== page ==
One afternoon after finishing up work in Mexico City (a few years back), I dropped off my gear at the hotel, called an Uber car and hopped in and headed to the city center at the main plaza to check out some of the local history in the area.
I had heard and read a lot about all the things to see in and around Mexico City and was fascinated by the history to be found there that dated back hundreds of years.
While walking around the plaza that afternoon, I went inside the Palacio Nacional de Mexico where I was fortunate to see the famous murals created by Diego Rivera.
These murals are rich in Mexico’s deep history and very fascinating to visit and view.
This site where the National Palace still stands has been a palace for the ruling class of Mexico since the Aztec Empire, and much of the current palace’s building materials are from the original building that belonged to one of the original rules of that age.
The rest of the description of the history of Diego Rivera and his murals are from – https://www.bluffton.edu/homepages/facstaff/sullivanm/mexico/mexicocity/rivera/muralsintro.html
All photos and video are by me, David Burrell
The National Palace
At the time Diego Rivera began painting these murals he was an internationally known artist with his works reproduced in magazines worldwide. During his painting of them, his work was interrupted several times because he left Mexico City to paint other murals in his country as well as in the United States.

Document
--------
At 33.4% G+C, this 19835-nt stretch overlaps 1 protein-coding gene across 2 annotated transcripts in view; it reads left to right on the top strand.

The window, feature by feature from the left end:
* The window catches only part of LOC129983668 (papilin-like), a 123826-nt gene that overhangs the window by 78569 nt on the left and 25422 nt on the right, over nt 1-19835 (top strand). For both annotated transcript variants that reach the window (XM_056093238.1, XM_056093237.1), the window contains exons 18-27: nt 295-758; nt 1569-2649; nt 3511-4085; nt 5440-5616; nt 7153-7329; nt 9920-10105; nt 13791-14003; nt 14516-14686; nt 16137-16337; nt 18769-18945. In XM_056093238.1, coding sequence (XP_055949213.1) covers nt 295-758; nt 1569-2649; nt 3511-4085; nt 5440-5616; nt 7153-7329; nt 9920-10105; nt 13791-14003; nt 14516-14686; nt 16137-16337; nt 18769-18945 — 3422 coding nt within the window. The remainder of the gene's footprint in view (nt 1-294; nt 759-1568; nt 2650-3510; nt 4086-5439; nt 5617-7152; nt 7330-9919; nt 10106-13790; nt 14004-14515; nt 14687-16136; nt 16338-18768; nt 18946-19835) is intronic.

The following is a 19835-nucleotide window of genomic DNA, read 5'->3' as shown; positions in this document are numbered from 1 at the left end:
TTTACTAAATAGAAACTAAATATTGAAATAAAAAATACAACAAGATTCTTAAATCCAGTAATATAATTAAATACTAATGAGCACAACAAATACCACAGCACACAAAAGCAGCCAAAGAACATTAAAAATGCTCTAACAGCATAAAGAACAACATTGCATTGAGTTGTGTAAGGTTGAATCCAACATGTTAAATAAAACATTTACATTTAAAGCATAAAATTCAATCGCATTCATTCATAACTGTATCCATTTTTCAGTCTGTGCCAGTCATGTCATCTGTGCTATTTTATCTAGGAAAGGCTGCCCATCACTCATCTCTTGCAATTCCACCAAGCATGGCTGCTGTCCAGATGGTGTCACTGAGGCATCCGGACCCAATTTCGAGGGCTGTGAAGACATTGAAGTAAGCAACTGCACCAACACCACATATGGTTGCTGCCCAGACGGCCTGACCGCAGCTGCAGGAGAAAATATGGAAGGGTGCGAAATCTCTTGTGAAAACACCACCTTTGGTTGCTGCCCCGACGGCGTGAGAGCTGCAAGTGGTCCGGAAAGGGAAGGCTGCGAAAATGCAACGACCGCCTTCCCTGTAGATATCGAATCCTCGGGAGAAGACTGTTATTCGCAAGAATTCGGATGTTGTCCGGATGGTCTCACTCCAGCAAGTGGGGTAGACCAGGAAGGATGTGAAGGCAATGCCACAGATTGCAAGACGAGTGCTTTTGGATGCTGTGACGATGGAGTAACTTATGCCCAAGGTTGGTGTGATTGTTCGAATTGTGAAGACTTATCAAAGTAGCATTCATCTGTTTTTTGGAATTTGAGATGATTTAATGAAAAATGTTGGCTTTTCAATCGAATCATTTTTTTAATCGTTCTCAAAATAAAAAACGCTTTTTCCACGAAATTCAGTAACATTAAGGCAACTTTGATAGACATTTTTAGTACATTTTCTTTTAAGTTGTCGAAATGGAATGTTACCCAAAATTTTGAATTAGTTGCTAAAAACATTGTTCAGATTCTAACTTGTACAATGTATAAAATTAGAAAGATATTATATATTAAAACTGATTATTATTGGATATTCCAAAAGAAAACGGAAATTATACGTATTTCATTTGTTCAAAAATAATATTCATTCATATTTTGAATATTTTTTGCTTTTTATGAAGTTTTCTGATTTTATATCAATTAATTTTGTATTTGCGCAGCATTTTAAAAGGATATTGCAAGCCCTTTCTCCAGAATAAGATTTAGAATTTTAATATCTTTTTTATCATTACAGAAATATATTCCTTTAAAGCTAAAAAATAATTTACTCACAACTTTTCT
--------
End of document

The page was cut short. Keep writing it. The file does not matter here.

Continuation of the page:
Large public murals like these which glorified the Mexican people provided an alternate history for those who could not read it in books. The government at the time was seeking to redefine the nation and Rivera’s murals could help in creating a new national identity.
The Stairway Mural
Diego Rivera began painting the staircase murals in the Palacio Nacional in May 1929 and finished these staircase murals by November of 1935. The stairway “triptych” is sometimes compared to an epic poem comprising the legendary pre-Hispanic past, a kind of prologue, then the depiction in the central panels of the Conquest up until 1930, and on the left, the present, with all its conflicts, but also with the promise of a better future.
The Corridor Panels
Rivera returned in the 1940’s to work on the corridor murals. This series of smaller panels was intended to go all the way round the second story, but this project was never completed and Rivera was unable to work on this project continuously. After the grisaille first panels depicting typical Mexican products and achievements (not illustrated on this site), the rest of the murals, reaching about halfway around the corridor, depict various earlier pre-Hispanic cultures and aspects of their culture–their agriculture, trading methods, and use of various natural resources. Below the polychrome murals, Rivera painted smaller grisailles panels that relate to the larger composition. The last mural (completed in 1951) shows the arrival of the Spanish, with satirical portraits of Cortée and the other Conquistadors. He also includes an image of La Malinche bearing the blue-eyed baby sired by Cortés.
Plaza de la Constitución S/N, Centro, Cuauhtémoc, 06066 Ciudad de México, CDMX, Mexico